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Archbishop: 'Baptising children simply to be able to attend a specific school is an abuse of baptism'

Former Minister for Education and current Labour TD Ruairí Quinn spoke this morning of the urgent need for reform in the area.

shutterstock_196678274 Source: Shutterstock/mylu

THE PHENOMENON IN Ireland of non-religious parents baptising their children in order to gain a school place for them has come under the microscope today.

Currently, the Catholic Church controls the vast majority of Irish primary schools, with limited places allocated to those who are baptised as a matter of preference.

Last night, Archbishop of Dublin Diarmuid Martin said that to baptise a child so they can attend a particular school is an “abuse” of the sacrament.

Martin, speaking at the annual Schools Mass in Dublin’s Pro-Cathedral, said: “Catholic education should be a realistic free choice and possibility for parents who genuinely wish it.”

Baptising children simply to be able to attend a specific school is an abuse of baptism.

Former Minister for Education and current Labour TD Ruairí Quinn spoke this morning of the urgent need for reform in the area on Newstalk Breakfast.

One listener had tweeted the show to say “I’m a sinner who’s baptising my child for education purposes as the alternative is to put my child’s education at risk as the number of non-denominational school places in our area is quite low”.

27/5/2014 Cabinet Meetings Ruairí Quinn Source: Mark Stedman/Photocall Ireland

“I fully sympathise with any parent’s pragmatic decision to do the best for their child,” Quinn said.

They shouldn’t be forced into that position. Baptism trumps everything else if there are more people looking for places than there are places available.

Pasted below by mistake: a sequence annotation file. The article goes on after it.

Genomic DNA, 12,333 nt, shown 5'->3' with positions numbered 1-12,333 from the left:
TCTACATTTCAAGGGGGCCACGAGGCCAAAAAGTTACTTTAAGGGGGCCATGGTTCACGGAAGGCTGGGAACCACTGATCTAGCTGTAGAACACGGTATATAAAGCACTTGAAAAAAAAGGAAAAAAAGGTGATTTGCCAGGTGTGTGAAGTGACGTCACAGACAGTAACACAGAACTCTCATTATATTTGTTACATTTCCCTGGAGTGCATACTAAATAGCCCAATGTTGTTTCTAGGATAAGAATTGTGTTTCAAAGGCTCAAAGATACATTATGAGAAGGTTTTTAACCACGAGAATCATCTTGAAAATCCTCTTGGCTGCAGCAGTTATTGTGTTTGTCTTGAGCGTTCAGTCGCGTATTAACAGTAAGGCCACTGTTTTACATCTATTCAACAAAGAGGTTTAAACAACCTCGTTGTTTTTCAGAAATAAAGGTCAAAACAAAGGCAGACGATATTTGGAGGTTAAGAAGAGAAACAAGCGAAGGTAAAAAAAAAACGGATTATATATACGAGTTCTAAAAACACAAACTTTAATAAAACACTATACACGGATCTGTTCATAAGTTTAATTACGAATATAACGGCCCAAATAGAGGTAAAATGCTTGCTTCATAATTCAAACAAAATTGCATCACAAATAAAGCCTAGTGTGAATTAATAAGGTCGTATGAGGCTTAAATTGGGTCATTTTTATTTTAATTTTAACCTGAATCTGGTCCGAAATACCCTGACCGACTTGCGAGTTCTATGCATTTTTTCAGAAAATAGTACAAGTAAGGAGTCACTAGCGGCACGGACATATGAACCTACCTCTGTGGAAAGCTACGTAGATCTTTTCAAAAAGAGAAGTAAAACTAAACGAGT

People think that the church is an integrated authority with everyone thinking the same, it isn’t. Diarmuid Martin may be patron of 500 schools but while he can exhort them to do something, he can’t instruct them and that’s the problem.

Quinn says that pragmatic baptism is a “reality of life” in 20% of 4,000 primary and post-primary schools in Ireland.

“The increase in the building of new schools isn’t keeping up with the increase in population across the country,” he said.

He said that a new Schools Admissions Bill which is “ready to take off” will cater for the situation so that schools, while preserving their religious ethos, can make a specific number of places available to those pupils without religious denomination.

“Unfortunately, Catholic authorities don’t have the commitment to provide for pluralism that Archbishop Diarmuid Martin has,” he said.

Read: Irish priests are ignoring the Pope and calling for female clergy in churches

Read: The Archbishop of Dublin says parents who don’t want their kids to do religion have a point

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